Greenhouse Gas Emissions by Congressional District
THEME 1: EMISSIONS BY CONGRESSIONAL DISTRICT
The U.S. economy has a high level of regional specialization and economic complexity. This is clear when assessing direct greenhouse gas (GhG) emissions by Congressional districts. According to the U.S. EPA data, 75% of 2.3 billion metric tons of direct CO2e emissions released in 2020 are from Congressional districts represented currently by Republican representatives.
The EPA defines direct GhG emissions as emissions that “are controlled or owned by an organization (e.g., emissions associated with fuel combustion in boilers, furnaces, vehicles).” Direct emissions do not include GhG emissions associated with the purchase of utilities regardless if these emissions occur at the facility where they are generated or GHG emissions that are the result of activities indirectly impacted by the organization in its value chain. This dataset from the GHGRP includes only reported direct emissions and represents 85% to 90% of U.S. GhG emissions. The Inventory of U.S. Greenhouse Gas Emissions and Sinks is an annual report by the EPA that represents total U.S. emissions and estimates the total greenhouse gas emissions across all sectors of the economy using national-level data.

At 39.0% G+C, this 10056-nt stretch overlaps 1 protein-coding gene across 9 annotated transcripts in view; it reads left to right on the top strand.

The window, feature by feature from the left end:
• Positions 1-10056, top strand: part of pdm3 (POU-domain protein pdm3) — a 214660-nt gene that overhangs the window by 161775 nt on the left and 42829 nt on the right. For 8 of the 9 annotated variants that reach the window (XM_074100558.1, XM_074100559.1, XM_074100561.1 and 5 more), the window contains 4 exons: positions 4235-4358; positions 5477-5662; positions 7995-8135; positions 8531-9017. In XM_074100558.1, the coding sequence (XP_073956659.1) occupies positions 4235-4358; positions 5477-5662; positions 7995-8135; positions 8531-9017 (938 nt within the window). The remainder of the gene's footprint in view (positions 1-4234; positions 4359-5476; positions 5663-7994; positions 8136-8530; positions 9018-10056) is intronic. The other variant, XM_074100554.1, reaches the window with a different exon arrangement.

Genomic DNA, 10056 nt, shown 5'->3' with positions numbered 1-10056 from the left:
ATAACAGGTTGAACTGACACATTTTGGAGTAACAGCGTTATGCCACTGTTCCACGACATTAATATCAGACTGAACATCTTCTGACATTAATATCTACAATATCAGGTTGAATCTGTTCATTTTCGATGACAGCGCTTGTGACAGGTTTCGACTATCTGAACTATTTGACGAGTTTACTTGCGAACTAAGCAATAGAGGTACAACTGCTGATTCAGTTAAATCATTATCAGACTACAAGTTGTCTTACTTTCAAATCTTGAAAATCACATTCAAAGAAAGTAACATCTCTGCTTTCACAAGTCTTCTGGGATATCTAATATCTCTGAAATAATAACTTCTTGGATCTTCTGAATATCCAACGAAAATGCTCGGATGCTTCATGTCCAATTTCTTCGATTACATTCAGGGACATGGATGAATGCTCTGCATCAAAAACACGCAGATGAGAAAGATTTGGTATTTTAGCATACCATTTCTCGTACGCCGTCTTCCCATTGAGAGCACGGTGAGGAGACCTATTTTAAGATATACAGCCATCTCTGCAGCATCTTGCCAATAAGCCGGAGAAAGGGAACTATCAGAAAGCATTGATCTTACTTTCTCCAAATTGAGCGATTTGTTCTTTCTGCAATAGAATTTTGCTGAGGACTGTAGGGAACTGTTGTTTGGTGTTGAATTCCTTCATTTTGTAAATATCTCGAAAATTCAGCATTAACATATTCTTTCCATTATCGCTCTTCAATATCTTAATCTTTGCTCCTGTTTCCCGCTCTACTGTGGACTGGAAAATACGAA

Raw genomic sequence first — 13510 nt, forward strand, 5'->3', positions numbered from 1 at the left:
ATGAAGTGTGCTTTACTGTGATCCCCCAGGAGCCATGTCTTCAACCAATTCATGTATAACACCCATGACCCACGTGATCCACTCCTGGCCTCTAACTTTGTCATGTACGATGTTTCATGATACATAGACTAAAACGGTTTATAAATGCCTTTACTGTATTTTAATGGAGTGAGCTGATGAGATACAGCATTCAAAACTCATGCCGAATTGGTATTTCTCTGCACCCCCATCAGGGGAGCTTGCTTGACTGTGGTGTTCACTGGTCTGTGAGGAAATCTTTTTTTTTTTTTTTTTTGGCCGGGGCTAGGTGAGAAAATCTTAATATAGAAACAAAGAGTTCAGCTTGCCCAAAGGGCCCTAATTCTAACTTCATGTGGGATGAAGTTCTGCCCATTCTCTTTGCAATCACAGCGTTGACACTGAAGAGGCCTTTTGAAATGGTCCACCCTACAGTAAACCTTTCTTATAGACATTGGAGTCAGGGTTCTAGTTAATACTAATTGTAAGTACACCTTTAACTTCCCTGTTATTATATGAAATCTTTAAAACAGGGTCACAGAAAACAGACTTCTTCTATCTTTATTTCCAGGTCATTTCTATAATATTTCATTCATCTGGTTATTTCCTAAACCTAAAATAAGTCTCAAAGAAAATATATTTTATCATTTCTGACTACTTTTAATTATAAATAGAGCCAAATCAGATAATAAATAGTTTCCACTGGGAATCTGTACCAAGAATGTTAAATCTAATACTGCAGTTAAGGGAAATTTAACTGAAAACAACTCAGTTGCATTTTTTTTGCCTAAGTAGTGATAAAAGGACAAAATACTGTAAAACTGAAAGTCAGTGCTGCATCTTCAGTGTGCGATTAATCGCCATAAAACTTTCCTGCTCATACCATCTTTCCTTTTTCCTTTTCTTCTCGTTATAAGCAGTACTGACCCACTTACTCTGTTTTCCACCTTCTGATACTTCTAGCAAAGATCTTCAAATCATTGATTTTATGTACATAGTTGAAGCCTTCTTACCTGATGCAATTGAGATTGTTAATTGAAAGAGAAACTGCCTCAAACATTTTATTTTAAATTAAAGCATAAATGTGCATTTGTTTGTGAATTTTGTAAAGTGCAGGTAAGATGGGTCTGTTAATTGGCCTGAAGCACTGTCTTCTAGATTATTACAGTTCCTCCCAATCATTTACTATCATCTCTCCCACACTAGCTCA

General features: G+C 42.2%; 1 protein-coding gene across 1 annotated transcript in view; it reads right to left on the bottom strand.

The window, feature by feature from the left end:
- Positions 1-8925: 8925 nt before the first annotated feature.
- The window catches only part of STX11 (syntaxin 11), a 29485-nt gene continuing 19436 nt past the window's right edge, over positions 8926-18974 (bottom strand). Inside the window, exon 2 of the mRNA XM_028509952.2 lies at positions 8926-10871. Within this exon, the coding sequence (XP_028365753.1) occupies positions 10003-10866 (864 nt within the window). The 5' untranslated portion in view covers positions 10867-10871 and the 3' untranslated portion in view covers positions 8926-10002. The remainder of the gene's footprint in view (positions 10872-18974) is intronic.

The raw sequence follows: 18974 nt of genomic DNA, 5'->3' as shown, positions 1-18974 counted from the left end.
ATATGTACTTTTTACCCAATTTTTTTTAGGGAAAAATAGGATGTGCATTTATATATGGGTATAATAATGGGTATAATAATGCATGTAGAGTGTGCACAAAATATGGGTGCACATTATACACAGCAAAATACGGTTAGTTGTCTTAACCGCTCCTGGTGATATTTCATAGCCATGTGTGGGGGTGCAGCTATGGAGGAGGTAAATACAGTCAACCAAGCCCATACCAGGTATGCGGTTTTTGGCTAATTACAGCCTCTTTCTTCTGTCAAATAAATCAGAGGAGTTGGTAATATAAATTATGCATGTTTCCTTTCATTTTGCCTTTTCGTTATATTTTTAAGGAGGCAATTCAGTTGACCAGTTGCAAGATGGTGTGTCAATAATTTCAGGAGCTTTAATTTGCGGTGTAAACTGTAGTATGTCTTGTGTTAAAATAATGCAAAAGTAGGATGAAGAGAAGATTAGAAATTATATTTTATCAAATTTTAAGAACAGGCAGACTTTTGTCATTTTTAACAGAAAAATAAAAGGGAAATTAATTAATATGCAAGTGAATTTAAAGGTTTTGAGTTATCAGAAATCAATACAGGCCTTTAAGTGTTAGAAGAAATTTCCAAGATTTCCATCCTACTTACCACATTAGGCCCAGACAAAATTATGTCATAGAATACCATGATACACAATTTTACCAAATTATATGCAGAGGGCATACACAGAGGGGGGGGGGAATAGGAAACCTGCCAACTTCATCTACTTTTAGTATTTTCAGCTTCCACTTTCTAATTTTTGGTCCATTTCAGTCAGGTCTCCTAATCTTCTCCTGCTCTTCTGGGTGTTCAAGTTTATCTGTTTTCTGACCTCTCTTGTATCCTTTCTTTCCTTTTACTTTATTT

THEME 2: U.S. ECONOMIC COMPLEXITY OBSERVED IN EMISSIONS DATA
In 2020, the U.S. economy was the ninth most complex economy globally, evidenced by the dashboard containing 41 industry categories. More than 8,000 facilities represent an est. 85% to 90% of the U.S. GhG emissions and are responsible for greater than 25,000 metric tons CO2e annually. Most small businesses fall below the 25,000 metric ton threshold and therefore do not report to the U.S. EPA.
The U.S. economic complexity can also be viewed through the lens of exports and imports. In 2020, the U.S. leading exports and imports were:
Refined Petroleum, $54.8 billion.
Petroleum Gas, $34.7 billion.
Medical Instruments, $27.7 billion.
Gas Turbines, $27.3 billion.
Aircraft Parts, $12.5 billion.
Cars, $144 billion.
Computers, $92.4 billion.
Packaged Medicaments, $84.1 billion.
Broadcasting Equipment, $82 billion.
Motor vehicles; parts and accessories, $62.3B.
THEME 3: MOST TOP EMITTING DISTRICTS ARE REPUBLICAN CONGRESS REPRESENTATIVES
Of the 19 districts that exceeded 19 million metric tons of CO2e, all but two are Republican-led districts.
THEME 4: TOP FIVE SECTORS EQUAL 76% EMISSIONS
There are 41 industries presented by the U.S. EPA direct GhG emissions data. According to U.S. EPA data, 76% of direct GhG emissions come from the top 5 sectors:
Petroleum and natural gas.
THEME FIVE: REPUBLICANS VOTING AGAINST INFLATION REDUCTION ACT HAD 72 % EMISSIONS
The Republicans who voted against the Inflation Reduction Act led districts with 72% of total direct GhG emissions in the US in 2020. As highlighted above, regional GhG emissions differences are partly due to the complex nature of the U.S. economy as some areas are more industrial than others.